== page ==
A Threat to Women in the US or Middle East Is a Threat to Freedom Everywhere

US Jewish academic and Holocaust expert Deborah Lipstadt addressing the Senate Foreign Relations Committee. Photo: Reuters/Sipa USA/Rod Lamkey

Though some might have missed it, leading media outlet Arab News featured an extraordinary front page last Monday.

The lead story on page 1 was topped by a photo featuring Princess Reena Bint Bandar Al Saud, the Saudi ambassador to the US, shaking hands with Dr. Deborah Lipstadt, US Special Envoy to Combat Antisemitism. The two women were smiling and standing together, a powerful symbol of mutual respect and an indication of the progress of women in global diplomacy. It’s a moment that should be cherished by Americans and Saudis, and Muslims and Jews, particularly women.

Sadly in the same newspaper and on the same front page, another story appeared, one far more tragic. It was a report on the alleged perpetrator of a femicide crime who had shot himself to avoid police arrest and prosecution. The perpetrator had reportedly targeted and murdered Iman Ersheid, an 18-year-old nursing student in Jordan, because she reportedly refused his marriage proposal. Her death, an act of femicide, is far from an isolated incident in the Middle East and around the world.

Femicide refers to murders in which the perpetrator targets the victim based on her female gender identity; it is the lethal act of violence against women or girls, at times referenced as “honor killings,” where perpetrators take the lives of their female relatives because they do not approve of their perceived actions, decisions, and behaviors. Some examples that StopFemicideIran has tracked in Iran alone, include the girl who refused forced marriage, the woman who sought divorce, the girl or woman who didn’t act “modestly,” the child who watched the television at high volume, or the new bride who was told she had bad breath.

Such rationales seem unimaginable to Western observers, but in the majority of countries where such crimes are committed, the perpetrators are protected by legal double standards that regard women as inferior to their male counterparts. The lenience of these laws and the lack of deterrence contributes to the problem. But inequality before the law is not the only culprit in the disempowerment of women.

The disproportionate power dynamics between men and women, whether or not spelled out by the law, create environments where women are forced to balance their autonomy with social acceptance. In such environments which are not just geographically limited to the Middle East, women have to think about how they dress (so they are not judged as promiscuous), speak (so they don’t sound too bossy), work (so they don’t put their lives at risk), and even make marital and reproductive choices that satisfy social expectations.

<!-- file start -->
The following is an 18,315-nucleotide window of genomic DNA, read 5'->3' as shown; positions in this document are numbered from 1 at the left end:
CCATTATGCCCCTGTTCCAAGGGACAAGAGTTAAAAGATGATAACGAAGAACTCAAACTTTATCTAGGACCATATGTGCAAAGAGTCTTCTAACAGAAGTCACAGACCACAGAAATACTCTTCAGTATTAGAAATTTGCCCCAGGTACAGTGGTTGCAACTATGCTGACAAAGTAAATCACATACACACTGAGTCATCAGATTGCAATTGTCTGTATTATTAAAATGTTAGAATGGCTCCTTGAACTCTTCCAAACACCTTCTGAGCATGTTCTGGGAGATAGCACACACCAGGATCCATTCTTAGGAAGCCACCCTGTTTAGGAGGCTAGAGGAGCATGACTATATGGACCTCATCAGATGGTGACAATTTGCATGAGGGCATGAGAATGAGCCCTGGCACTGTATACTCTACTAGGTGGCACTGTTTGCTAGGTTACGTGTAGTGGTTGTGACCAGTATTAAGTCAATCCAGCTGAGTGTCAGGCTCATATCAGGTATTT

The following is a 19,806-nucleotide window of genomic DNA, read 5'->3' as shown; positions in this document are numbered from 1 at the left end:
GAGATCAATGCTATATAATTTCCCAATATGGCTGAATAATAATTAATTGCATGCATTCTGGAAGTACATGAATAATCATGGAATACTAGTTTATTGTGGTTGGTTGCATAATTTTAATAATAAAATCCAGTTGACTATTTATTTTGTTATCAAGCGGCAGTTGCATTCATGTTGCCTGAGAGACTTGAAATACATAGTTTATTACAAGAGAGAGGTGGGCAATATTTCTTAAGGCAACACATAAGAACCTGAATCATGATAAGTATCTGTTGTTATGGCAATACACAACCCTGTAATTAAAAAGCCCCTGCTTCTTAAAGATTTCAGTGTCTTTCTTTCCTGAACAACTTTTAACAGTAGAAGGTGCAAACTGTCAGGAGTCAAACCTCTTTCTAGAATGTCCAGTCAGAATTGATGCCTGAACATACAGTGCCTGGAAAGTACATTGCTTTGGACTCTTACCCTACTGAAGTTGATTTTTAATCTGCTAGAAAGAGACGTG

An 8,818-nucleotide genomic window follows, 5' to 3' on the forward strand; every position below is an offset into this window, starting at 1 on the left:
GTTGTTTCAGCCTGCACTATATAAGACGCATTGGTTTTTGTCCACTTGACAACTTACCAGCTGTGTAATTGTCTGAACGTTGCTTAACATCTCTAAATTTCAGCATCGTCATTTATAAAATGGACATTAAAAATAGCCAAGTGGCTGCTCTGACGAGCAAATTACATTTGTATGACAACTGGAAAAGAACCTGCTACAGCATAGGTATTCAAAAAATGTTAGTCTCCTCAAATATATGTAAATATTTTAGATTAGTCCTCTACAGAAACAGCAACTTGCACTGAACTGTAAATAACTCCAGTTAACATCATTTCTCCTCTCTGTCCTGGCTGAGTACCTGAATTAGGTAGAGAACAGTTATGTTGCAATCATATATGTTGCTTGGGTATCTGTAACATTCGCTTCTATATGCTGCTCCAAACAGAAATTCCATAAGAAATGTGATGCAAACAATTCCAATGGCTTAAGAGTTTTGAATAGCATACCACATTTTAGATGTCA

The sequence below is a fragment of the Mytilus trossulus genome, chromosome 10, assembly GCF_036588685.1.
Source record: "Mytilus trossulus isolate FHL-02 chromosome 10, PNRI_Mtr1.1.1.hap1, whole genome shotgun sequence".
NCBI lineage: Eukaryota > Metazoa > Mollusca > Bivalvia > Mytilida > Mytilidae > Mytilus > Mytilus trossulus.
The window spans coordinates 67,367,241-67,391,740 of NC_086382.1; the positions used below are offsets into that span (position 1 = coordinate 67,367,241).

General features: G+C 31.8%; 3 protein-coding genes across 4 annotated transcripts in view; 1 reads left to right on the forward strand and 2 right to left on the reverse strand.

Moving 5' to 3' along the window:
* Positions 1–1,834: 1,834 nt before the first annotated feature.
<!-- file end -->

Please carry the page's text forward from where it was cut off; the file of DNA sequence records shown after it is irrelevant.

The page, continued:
Patriarchal societies long have compelled women around the world to negotiate their personal needs against social expectations. While it’s true that women have made progress in many spheres, history has shown us that such gains are fragile. We have seen time and again that the advances made by women can be reversed with a vote. The recent Roe V. Wade decision is one such setback.

And yet many fail to see the bigger picture. The loss of reproductive rights in the US doesn’t only affect American women; it also emboldens misogynistic leaders around the world to justify their sexist policies and behaviors — whether its compulsory hijab in Iran, female genital mutilation in Yemen or Iraq, public stoning of women in Afghanistan, or femicide in Jordan or elsewhere in the world. As Secretary of State Hillary Clinton said in 2017, women’s rights are human rights and such laws are unacceptable.

Feminism laid much of the groundwork for women’s progress in public life over the past six decades. Women of courage paved the way for Ambassador Lipstadt and Princess Bandar to work together and lead a global movement for tolerance. Yet, the pernicious threats to women’s lives and freedom around the world, particularly the women of Middle East, must be prioritized in the global feminist agenda. Today as women’s rights and safety are at risk, the feminist movement must write a new chapter of unity and global solidarity, and not desist.

Marjan Keypour Greenblatt is a human rights activist and founder of StopFemicideIran.org and ARAMIran.org. She’s a non-resident fellow at the Middle East Institute and member of ADL’s Task Force for Middle East Minorities.

What is an honour killing?

An honour killing is a murder in the name of honour. If a brother murders his sister to restore family honour, it is an honour killing. According to activists, the most common reasons for honour killings are as the victim:

Questions about honour killings

  • refuses to cooperate in an arranged marriage.

  • wants to end the relationship.

  • was the victim of rape or sexual assault.

  • was accused of having a sexual relationship outside of marriage.

Human rights activists believe that 100,000 honour killings are carried out every year, most of which are not reported to the authorities and some are even deliberately covered up by the authorities themselves, for example because the perpetrators are good friends with local policemen, officials or politicians. Violence against girls and women remains a serious problem in Pakistan, India, Afghanistan, Iraq, Syria, Iran, Serbia and Turkey.

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